Every once in a while you experience something that inspires, invigorates and stirs the creative juices within.

A trip to Brisbane and in particular the Queensland Art Gallery / Gallery of Modern Art (QAGOMA) surpassed expectations, despite the threat of a cyclone to ruin the fun.

Cyclone Marcia was bearing down on the Queensland coast and playing havoc with flights* but it seemed that the cyclone would weaken sufficiently before it got any where near Brisbane so we decided to throw caution to the wind. And besides we were heading up for a friends’ wedding and the children were so looking forward to their grandmother babysitting.

*Well actually cyclone Marcia sadly devastated a number of towns including Yeppoon & Rockhampton but fortunately all Brisbane received was heavy rain and some minor flooding.

The night before, the day after — you know it’s going to be a great day when you see a pig being speared.

Having checked in to our hotel on the South Bank we hot footed it to the bar where we met our friends and several espresso martinis later and the weather was simply just a minor distraction. It had not rained all evening.

Saturday morning however was a different story, the rain was bucketing down. The wedding was not until 4pm meaning we had time to kill and we had planned to visit the QAGOMA a few blocks from our hotel. We still managed to get drenched but the need for coffee was strong and no rain would stop us.

Waiting for the rain to stop.

First coffee stop — view from the Queensland State Library cafe towards the Queensland Art Gallery. The entrance to the gallery is not particularly impressive but the first main hall you enter certainly is.


Contemporary works from the Collection


Columns  |  Zilvinas Kempinas, Lithuania b.1969 | 2006
Magnetic tape, painted wood panels and nails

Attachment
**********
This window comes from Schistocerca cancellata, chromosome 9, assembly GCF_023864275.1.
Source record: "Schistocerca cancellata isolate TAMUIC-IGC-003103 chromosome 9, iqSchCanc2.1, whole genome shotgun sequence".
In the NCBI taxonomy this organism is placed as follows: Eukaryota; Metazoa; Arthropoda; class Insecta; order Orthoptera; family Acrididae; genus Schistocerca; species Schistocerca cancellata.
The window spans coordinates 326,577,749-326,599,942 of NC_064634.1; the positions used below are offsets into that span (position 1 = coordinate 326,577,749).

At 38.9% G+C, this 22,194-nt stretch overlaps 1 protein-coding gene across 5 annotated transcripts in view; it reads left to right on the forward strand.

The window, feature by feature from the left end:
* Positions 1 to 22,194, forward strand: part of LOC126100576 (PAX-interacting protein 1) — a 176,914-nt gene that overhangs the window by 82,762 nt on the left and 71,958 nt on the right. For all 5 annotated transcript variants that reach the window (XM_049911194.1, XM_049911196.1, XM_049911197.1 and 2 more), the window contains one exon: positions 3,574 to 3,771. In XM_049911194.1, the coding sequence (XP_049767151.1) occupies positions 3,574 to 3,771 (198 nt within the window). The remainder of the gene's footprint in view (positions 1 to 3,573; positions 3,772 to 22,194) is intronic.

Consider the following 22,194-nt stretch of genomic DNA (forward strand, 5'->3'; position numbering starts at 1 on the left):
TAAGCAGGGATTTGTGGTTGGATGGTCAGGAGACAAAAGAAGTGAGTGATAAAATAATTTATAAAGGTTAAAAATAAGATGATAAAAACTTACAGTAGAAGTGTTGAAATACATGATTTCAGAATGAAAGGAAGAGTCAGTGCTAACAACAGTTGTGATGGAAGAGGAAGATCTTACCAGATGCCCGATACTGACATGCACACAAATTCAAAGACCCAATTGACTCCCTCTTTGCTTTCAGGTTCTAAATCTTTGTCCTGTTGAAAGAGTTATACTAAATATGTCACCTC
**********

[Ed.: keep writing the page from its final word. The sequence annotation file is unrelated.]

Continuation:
The Ex Mrs Chops contemplates life, art and is thinking this would be an ingenious way to wash the kids.

Dibirdibi Country | Mirdidingkingathi Juwarrnda | Sally Gabori, Kaiadilt people Australia b.c. 1924  | 2008
Synthetic polymer paint on linen. This work was so impressive set against the grey concrete walls with the water feature in front. The colours just pop.

Wandering around the galleries… the detailing on this work was exquisite.


Human Human — lotus, cloisonné figure 1 | Ah Xian, China Australia b. 1960 |  2000-01
Hand beaten copper, finely enamelled in the cloisonné technique.

The Folly | Arlo Mountford, UK, Australia b. 1978  | 2007-09
3-channel digital animation with 4-channel audio

This was a 9 minute journey… subtle and strangely compelling as Mountford brings these 16th century Flemish masterpieces to life. The original paintings by Pieter Bruegel the Elder (c. 1525-69): The hunters in the snow, 1565, The Harvesters, 1565 and Landscape with the fall of Icarus c.1558 are set in motion with the action implied in each painting. Clever stuff.

Smart sits next to Brack… Jeffrey Smart’s “The Traveller”  sits next to a stunning  John Brack seated nude

City lights 1952 | Barnes Auto, Brisbane   | 1952  Charles Blackman, Australia b. 1928  | 1952
Both oil on composite board

HANGA:  Modern Japanese prints. Details of just a few of the amazing screenprints that grabbed us.


Finger box | Ay-O, Japan  b. 1931 | 1974 | from ‘Rainbow Landscape’ series | Screen print on paper

Details of 2 screen prints by Masami Teraoka, Japan/USA b. 1936
McDonald’s Hamburgers Invading Japan/Chôchin-me | 1982
Woman with Iris | 1980

Joy | Toko Shinoda, Japan, b.1913  | 1992 | colour lithograph

Detail of my favourite screenprint by Tetsuro Sawada, Japan Untitled | 1983

And still the rain fell but the Brisbane art gallery really was the perfect way to spend a few hours. Even the rain was perfectly framed.


And Elizabeth’s favourite…

Henry Raeburn, Scotland 1756-1823, Portrait of Lady Campbell c.1795, Oil on canvas.